Anti fitbits

Circuit Break Podcast #52

Anti Fitbits

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January 27, 2017, Episode #52

On this Episode, Parker and Stephen talk about silkscreen markings on diodes and tracking beer drinking.
  • Parker wrote an article about mounting holes! Stephen and Parker talked about this on the last episode of the MEP.
  • The Open Source PLC that Parker and Stephen bought is working.
    • Was able to get WiFi connected
    • ESPlorer to configure the ESP8266
    • ESP8266 Node MCU
    • LUA programming language
    • Has an example server that lets you toggle inputs and relays via web browser
  • Parker is setting up an IoT network at MacroFab to test the PLC and other ideas.
  • The Giant LED Clock segment is ordered.
    • Size of the PCB: 6.3”x2.6”
    • 86 0805 LEDs on the board
    • Each segment will pull 1.72A at 1.8V
    • Mounting holes for power input
  • FX Dev board has 21 days left. New video content to arrive tomorrow. A demonstration of how to build something.
  • Stephen is still waiting on the greatest resistor in the world PCB to arrive. Should have an update next week.
  • The synthesizer that Stephen talked about on EP#35 Surgical Synthesizers has progress! Feature creep:
    • Midi to cv
    • VCO Core Module – 6 wave outputs
    • Wave Animator
    • VCF
    • VCA
    • ADSR Envelope
    • LFO
    • 507 components on the board
    • Auto Routers stink. See Figure 1 and 2.
  • IoT Beer Drinking! IMU data from a wrist strap can you determine how many beers you have consumed. The Anti Fitbit.
  • A global distribution agreement between Mouser and SparkFun Electronics brings access to 500 SparkFun products, including SparkFun’s Arduino Pro, RedBoard and LilyPad tools to Mousers website.
  • Stephen and Parker discuss silkscreen markings for Diodes! Look for an article on this next week.
Figure 1: Stephen’s synthesizer “auto placed” parts in Diptrace.

Figure 1: Stephen’s synthesizer “auto placed” parts in Diptrace.

Figure 2: Diptrace’s auto route leaves much to be desired.

Figure 2: Diptrace’s auto route leaves much to be desired.

About the Hosts

Parker Dillmann
  Parker Dillmann

Parker is an Electrical Engineer with backgrounds in Embedded System Design and Digital Signal Processing. He got his start in 2005 by hacking Nintendo consoles into portable gaming units. The following year he designed and produced an Atari 2600 video mod to allow the Atari to display a crisp, RF fuzz free picture on newer TVs. Over a thousand Atari video mods where produced by Parker from 2006 to 2011 and the mod is still made by other enthusiasts in the Atari community.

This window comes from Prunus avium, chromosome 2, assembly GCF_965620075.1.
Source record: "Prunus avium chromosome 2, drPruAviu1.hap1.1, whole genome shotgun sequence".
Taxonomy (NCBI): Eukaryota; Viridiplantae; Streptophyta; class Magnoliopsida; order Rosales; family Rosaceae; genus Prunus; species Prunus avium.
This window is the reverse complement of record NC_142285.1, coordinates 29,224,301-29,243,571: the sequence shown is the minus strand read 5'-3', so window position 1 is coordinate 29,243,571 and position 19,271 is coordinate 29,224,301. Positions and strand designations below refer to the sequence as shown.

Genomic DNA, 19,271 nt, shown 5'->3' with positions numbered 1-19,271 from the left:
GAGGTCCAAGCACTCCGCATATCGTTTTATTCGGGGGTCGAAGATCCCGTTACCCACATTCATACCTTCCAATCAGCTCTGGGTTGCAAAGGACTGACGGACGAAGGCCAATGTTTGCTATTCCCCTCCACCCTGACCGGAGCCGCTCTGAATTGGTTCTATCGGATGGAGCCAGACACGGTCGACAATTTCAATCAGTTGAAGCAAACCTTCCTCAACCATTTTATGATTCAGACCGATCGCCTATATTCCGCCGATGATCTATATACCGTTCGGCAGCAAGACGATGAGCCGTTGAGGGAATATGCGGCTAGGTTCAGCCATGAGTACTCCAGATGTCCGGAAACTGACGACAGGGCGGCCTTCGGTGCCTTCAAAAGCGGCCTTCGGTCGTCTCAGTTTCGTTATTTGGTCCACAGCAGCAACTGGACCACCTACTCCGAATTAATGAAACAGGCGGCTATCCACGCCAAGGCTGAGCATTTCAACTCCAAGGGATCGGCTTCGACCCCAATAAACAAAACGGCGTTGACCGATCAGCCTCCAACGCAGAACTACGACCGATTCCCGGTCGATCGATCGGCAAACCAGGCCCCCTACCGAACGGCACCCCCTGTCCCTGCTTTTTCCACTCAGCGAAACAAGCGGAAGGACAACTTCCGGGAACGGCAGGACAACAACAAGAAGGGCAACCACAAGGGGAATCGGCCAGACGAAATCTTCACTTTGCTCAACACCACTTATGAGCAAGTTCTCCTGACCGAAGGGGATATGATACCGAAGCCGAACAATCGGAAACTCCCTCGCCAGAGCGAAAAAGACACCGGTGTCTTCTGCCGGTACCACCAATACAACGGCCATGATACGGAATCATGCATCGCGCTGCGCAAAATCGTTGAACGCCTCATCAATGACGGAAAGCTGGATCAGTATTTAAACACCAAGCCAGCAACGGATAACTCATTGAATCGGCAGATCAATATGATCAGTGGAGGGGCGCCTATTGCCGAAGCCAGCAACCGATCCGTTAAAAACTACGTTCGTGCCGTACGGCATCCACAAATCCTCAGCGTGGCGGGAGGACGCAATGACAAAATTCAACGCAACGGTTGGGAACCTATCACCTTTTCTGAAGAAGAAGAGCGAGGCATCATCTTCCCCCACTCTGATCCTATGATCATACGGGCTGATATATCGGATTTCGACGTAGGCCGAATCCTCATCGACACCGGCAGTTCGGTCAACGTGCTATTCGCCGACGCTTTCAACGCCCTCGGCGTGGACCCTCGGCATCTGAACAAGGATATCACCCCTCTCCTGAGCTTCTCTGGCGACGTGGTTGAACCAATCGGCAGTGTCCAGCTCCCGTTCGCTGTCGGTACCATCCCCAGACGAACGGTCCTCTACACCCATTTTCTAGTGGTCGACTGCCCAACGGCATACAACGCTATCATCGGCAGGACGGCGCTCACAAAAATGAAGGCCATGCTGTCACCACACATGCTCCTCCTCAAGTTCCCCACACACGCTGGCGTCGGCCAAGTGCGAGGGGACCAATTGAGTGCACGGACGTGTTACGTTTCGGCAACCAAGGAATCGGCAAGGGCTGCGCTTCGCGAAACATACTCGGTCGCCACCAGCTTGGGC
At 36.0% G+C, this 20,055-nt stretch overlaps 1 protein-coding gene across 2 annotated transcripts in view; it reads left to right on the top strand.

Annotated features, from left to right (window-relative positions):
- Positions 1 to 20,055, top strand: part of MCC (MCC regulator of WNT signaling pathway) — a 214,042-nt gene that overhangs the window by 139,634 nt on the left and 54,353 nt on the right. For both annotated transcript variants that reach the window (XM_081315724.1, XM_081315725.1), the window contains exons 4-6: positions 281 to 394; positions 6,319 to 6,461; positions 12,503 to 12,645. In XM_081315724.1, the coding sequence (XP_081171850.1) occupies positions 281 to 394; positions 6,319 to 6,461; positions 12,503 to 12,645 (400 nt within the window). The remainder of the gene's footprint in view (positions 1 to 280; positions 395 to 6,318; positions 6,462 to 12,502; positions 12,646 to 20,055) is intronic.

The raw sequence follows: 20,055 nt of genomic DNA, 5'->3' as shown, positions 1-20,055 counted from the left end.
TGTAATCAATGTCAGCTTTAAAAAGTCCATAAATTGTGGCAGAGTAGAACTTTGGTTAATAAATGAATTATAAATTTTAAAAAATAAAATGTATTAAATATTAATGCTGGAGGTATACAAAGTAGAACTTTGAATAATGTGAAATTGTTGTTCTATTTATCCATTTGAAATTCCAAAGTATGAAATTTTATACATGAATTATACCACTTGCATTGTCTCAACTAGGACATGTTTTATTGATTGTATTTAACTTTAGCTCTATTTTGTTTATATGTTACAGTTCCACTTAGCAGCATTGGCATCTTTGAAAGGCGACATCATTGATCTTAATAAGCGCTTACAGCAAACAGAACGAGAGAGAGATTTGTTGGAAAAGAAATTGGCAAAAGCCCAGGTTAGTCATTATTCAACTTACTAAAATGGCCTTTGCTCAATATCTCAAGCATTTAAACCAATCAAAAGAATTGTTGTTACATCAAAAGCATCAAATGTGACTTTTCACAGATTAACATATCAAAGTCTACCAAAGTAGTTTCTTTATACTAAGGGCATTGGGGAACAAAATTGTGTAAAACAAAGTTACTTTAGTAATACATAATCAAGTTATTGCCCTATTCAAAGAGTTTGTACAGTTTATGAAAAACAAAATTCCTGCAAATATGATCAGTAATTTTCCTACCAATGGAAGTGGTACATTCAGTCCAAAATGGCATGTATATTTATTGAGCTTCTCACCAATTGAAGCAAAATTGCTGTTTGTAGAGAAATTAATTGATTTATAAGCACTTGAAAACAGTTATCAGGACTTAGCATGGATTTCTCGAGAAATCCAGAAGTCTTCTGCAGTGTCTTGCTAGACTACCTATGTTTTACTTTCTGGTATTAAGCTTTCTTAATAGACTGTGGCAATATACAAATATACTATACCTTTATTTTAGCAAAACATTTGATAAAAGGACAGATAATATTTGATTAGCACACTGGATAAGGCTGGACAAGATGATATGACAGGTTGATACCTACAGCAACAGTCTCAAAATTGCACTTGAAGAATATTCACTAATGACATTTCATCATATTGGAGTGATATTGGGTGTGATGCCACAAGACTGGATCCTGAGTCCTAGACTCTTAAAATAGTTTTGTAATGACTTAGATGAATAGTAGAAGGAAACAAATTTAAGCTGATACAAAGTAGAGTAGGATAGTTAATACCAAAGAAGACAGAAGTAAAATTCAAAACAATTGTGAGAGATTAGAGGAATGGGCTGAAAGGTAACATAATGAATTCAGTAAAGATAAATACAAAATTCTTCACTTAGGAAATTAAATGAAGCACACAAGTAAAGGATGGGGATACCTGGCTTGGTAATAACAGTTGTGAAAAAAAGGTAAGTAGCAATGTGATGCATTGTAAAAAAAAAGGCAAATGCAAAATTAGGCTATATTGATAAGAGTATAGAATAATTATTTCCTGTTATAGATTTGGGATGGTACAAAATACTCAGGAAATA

In 2006, Parker enrolled at The University of Texas at Austin as a Petroleum Engineer. After realizing electronics was his passion he switched majors in 2007 to Electrical and Computer Engineering. Following his previous background in making the Atari 2600 video mod, Parker decided to take more board layout classes and circuit design classes. Other areas of study include robotics, microcontroller theory and design, FPGA development with VHDL and Verilog, and image and signal processing with DSPs. In 2010, Parker won a Ti sponsored Launchpad programming and design contest that was held by the IEEE CS chapter at the University. Parker graduated with a BS in Electrical and Computer Engineering in the Spring of 2012.

In the Summer of 2012, Parker was hired on as an Electrical Engineer at Dynamic Perception to design and prototype new electronic products. Here, Parker learned about full product development cycles and honed his board layout skills. Seeing the difficulties in managing operations and FCC/CE compliance testing, Parker thought there had to be a better way for small electronic companies to get their product out in customer's hands.

Parker also runs the blog, longhornengineer.com, where he posts his personal projects, technical guides, and appnotes about board layout design and components.

Stephen Kraig
  Stephen Kraig

Stephen Kraig is a component engineer working in the aerospace industry. He has applied his electrical engineering knowledge in a variety of contexts previously, including oil and gas, contract manufacturing, audio electronic repair, and synthesizer design. A graduate of Texas A&M, Stephen has lived his adult life in the Houston, TX, and Denver, CO, areas.

Stephen has never said no to a project. From building guitar amps (starting when he was 17) to designing and building his own CNC table to fine-tuning the mineral composition of the water he uses to brew beer, he thrives on testing, experimentation, and problem-solving. Tune into the podcast to learn more about the wacky stuff Stephen gets up to.

Special thanks to whixr over at Tymkrs for the intro and outro!

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